Simply having a last will won’t be enough—it’s a good idea to have a living trust. A trust allows you to transfer your assets into it and have a trustee oversee them. Trusts don’t have to go through probate court, making them the better option when you want to save time and money.
Trust proceedings are also quicker if you want your heirs to receive their assets fast. They are also private records, which is important if you value your heirs’ privacy. It’s a better idea to have a living trust go with your last will
Naming Only One Person In Charge
While you can have multiple trustees and executors, it’s better to stick to one for a few reasons. First is that this will save a lot of time to make decisions in the best interests of heirs. Having one trustee in charge is quicker, less expensive, and better for avoiding disputes and disagreements.
Make sure you find someone competent enough to carry out what you want and distribute your assets to your heirs as needed.
Leaving Room For Flexibility
Your trustee should be flexible enough to make decisions on their own for when the need arises and the unprecedented happens. Your trustee should be able to handle circumstances when they occur when you’re no longer around. They should also know how to decide on your behalf in the best interests of your heirs.
Remember that you can’t account for everything that happens when you’re no longer around. Having a competent trustee make decisions during unexpected events will save your heirs from potential setbacks.
Saying Everything You Want Your Trustee To Do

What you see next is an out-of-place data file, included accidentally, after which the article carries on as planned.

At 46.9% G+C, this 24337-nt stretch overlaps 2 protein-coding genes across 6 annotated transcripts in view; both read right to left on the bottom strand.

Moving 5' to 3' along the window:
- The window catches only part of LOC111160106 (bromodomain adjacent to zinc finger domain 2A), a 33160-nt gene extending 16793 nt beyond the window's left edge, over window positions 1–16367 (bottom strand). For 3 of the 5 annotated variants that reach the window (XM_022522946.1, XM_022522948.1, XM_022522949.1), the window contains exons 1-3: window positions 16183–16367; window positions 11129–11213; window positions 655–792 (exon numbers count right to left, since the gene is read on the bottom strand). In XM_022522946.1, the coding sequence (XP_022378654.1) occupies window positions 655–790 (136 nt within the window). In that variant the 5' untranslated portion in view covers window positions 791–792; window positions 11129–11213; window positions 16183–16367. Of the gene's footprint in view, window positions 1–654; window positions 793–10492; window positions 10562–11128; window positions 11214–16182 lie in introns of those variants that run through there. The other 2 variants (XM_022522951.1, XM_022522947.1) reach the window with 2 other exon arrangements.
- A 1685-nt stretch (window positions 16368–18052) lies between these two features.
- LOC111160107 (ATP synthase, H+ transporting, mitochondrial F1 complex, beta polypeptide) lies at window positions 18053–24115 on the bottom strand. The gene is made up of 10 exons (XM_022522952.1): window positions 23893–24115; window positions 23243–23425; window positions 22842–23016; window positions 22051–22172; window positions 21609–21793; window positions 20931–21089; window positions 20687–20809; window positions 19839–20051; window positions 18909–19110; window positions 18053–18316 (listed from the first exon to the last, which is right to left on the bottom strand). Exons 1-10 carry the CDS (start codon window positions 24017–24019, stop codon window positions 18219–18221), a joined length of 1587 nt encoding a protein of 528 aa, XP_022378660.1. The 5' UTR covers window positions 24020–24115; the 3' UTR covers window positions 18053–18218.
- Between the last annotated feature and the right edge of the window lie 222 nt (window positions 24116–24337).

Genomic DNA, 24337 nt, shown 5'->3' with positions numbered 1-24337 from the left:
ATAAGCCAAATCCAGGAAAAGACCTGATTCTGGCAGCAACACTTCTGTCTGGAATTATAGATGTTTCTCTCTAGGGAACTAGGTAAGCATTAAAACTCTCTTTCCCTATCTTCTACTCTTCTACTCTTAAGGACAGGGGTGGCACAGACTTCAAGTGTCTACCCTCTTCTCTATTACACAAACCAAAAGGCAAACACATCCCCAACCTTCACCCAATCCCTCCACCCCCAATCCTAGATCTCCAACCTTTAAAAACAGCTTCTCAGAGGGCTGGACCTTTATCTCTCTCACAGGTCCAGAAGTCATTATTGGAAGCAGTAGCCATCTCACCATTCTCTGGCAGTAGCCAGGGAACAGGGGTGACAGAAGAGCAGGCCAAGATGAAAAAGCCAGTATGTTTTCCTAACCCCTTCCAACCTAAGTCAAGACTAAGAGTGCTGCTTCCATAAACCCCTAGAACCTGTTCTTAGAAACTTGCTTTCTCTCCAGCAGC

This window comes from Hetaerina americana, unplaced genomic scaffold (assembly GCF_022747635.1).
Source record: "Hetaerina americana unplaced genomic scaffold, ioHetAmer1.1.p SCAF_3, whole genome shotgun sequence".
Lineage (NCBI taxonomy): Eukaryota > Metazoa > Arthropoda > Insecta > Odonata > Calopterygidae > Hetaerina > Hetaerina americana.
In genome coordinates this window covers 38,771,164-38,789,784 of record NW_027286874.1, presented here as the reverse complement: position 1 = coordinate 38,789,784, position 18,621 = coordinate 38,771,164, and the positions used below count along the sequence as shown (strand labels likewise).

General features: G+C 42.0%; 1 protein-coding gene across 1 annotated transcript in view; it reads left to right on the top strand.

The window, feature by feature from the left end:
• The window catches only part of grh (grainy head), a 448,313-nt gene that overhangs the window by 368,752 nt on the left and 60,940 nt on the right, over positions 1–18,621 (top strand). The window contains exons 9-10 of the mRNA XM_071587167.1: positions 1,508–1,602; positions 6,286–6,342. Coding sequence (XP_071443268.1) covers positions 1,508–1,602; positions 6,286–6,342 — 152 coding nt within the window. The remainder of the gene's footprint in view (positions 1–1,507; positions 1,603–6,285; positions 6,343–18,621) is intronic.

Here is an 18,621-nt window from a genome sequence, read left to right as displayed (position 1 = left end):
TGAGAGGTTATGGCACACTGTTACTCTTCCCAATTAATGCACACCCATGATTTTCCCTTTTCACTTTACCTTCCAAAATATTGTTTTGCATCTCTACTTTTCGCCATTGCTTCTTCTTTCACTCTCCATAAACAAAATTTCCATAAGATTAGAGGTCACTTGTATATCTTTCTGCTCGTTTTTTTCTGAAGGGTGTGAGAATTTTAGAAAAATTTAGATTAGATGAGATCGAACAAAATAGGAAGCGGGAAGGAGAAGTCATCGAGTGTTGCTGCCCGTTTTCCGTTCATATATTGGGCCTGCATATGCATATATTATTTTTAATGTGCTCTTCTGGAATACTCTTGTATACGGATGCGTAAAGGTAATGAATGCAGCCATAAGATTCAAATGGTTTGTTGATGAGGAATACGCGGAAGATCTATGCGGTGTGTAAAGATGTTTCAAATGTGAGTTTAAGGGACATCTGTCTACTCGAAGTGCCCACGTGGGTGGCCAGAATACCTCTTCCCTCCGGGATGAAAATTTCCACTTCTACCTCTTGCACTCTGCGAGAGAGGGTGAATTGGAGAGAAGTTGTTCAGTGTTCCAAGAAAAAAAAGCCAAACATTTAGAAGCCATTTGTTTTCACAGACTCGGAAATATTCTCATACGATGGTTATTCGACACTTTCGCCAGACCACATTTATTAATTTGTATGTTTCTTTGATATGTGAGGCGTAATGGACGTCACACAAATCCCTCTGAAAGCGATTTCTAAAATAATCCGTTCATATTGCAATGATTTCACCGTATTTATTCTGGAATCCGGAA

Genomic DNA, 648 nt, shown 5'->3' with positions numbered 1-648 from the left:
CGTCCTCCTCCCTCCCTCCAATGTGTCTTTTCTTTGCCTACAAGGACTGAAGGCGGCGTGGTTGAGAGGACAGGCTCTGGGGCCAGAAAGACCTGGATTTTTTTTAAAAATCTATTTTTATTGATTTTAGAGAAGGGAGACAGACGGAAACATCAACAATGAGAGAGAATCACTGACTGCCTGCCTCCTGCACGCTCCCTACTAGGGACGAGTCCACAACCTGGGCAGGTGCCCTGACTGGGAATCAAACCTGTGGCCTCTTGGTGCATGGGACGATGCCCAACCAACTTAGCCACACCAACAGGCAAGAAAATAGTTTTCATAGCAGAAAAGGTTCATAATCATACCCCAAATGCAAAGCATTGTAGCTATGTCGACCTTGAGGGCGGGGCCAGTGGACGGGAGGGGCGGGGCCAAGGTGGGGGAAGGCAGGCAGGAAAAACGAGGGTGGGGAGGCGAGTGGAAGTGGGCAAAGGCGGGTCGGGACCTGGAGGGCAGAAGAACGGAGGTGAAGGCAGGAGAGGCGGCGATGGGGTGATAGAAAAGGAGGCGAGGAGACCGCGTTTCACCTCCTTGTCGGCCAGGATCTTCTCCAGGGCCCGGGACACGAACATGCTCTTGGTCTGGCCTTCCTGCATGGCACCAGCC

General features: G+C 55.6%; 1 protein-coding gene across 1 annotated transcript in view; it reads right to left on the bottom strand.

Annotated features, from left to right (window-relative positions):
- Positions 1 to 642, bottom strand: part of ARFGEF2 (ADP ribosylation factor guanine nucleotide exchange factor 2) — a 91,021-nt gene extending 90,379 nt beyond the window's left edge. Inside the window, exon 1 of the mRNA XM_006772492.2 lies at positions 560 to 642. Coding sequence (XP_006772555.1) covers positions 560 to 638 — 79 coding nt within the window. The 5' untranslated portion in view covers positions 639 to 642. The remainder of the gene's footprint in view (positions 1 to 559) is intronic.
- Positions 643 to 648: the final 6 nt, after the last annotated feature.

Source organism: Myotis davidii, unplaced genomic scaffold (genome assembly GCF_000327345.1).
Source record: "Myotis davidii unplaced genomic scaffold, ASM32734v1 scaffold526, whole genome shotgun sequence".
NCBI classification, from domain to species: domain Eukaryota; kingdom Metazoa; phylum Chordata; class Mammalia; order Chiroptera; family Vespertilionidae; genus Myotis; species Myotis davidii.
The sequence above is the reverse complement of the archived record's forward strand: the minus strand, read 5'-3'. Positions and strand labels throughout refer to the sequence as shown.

When it comes to pressing affairs about your estate, you should include all of them in your trust so that your trustee can carry them out. You don’t want them to make decisions on your behalf when it comes to matters such as which heir gets funds and which one takes care of the house, among others.
It’s best to not have disagreements among your heirs, and you certainly don’t want them to blame your trustee. Make sure that you put everything you want in a legally-binding document.
Seek An Experienced Wills & Trust Attorney
Having a last will may not be enough. On the other hand, getting a living trust may mean venturing into the unfamiliar territory since it requires more maintenance. Be sure to seek assistance from wills and trust attorney who can help you with probates and proceedings. This way, you can easily take care of your heirs and cement your legacy.
Keystone Law Firm assists you with wills, trusts, and other legal documents to help carry out your wishes when you’re no longer there. Your estate is your treasure, and Keystone Law Firm helps you with arrangements and proceedings to cement your legacy and protect your heirs.
Don’t assume that it’s going to help you skip court proceedings. Also, it’s better to have only one executor or trustee to avoid potential disputes. Focus only on the important things to include in your will and make sure that your trustee is flexible enough to make decisions in the interest of your heirs. Even then, with more important matters, it’s important to legally document what you want your trustee to do when it comes to how you want your heirs to benefit from your estate.